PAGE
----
Working at the welcome booth at the airport for General Conference, I was not expecting to encounter a blessing.
All the women bishops had arrived days earlier for a conference in Hood River, so when two bishops, Bishop Peggy Johnson from the Philadelphia area, and Retired Bishop Violet Fisher arrived at our booth at 8 am, we were surprised. They weren’t on our manifest of arriving passengers!
But there they were at the booth, laughing, chatting, having arrived at PDX in order to meet Bishop Peggy’s husband Mike when he arrived and then head into Portland together.
Leaning on the desk, Bishop Peggy having told me a bit about their experience in Hood River, and said how much she loves to preach, saying:
“I preach in a different church every Sunday. I have 800 churches in the conference.”
Can you imagine doing that?
Then she said to me, “You know, I have sermons ready, do you know anyplace I could preach while I am here?”
I did. “How about Westside?” I asked.
“Could I?” She inquired.
“Absolutely,” I said!
It was that simple, and “The Bishops were Coming!” Turned out both she and Bishop Violet came on Sunday! Then Sunday, May 15th, Bishop Peggy will be preaching for Karen at Canby UMC, and Bishop Vi at Lake Oswego.
She asked me about the church. I told our story, how we are church plant, how I had followed the founding pastor, and she said,
“Oh my, there is nothing quite that difficult!” I agreed with that!
And as suddenly as our conversation had begun, we were deeply sharing life. I told her about an especially tough experience that I had had that week, which she received and heard, and she told me stories of her life as well. We connected. And then we discovered we were graduates of the same seminary, just 8 years apart from one another. It was like a family reunion.
Someone after church on Sunday said, “I think you were twins separated at birth.”
Joy and love exude from Bishop Peggy. She connected with our congregation preaching about the Body of Christ — about not excluding others and not excluding ourselves. Having pastored a deaf congregation for 20 years, Bishop Peggy knows all about what it is like to be part of the excluded minority. She is passionate for those who cannot make their voice heard. Imagine a deaf person needing counseling to recover from hurts of the past but unable to receive it for there are so few counselors who speak sign language who can counsel them. And to use an interpreter breaks the connection of the counselor with the person.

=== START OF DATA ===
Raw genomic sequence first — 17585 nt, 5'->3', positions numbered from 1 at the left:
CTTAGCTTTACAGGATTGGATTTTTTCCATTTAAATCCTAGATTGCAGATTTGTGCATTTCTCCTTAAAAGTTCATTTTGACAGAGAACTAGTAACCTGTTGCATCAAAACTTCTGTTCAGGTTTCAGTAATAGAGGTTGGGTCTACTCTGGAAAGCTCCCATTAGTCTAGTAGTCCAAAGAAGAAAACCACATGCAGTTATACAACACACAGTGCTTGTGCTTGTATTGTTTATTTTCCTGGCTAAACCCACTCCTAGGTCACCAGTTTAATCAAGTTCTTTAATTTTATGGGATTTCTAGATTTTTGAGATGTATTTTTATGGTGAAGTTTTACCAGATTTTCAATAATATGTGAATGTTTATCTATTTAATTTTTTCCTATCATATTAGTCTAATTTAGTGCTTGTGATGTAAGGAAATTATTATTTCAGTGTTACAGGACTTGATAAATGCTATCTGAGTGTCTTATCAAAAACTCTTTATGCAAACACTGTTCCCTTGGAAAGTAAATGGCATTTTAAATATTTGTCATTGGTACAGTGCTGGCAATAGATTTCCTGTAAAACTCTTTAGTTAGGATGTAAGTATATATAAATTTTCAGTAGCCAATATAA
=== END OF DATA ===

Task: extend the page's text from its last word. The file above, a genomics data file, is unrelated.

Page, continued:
She is a promoter of ministry that reaches out to those needing inclusion. At her deaf congregation they had what they joyfully called “Deaf Row.” This was a ministry to those, who like Helen Keller, were both deaf and blind. A deaf person adopted someone both deaf and blind and would sit beside them on this row and sign to them throughout the service so they would “see” through signing.
But equally is the need for us to not exclude ourselves from our place in God’s body – “those weakest are most vital,” Paul wrote. And we have a tendency to exclude ourselves for we don’t measure up, fit in, are failures, are ugly, tall, short, fat, skinny, stupid, smart, etc. There are all kinds of reasons we exclude ourselves from our place in Christ’s Body. Story after story illustrated the need to include ourselves.
God is the great mender of hearts and there were many hearts touched by His Spirit on Sunday, mine included.
I know that many were impacted. God is like that. He uses simple encounters, just brief moments, to send a ripple across the pond of life to change lives. He certainly changed mine. And God reminded me of this – that as we walk on the Way of this life our lives are on course to impact other people’s lives. Perhaps today there are brief moments that will bring change to you and others, you could not expect.
May we not exclude ourselves from what God wants to do through us, and not exclude others, either. Thanks Bishop Peggy!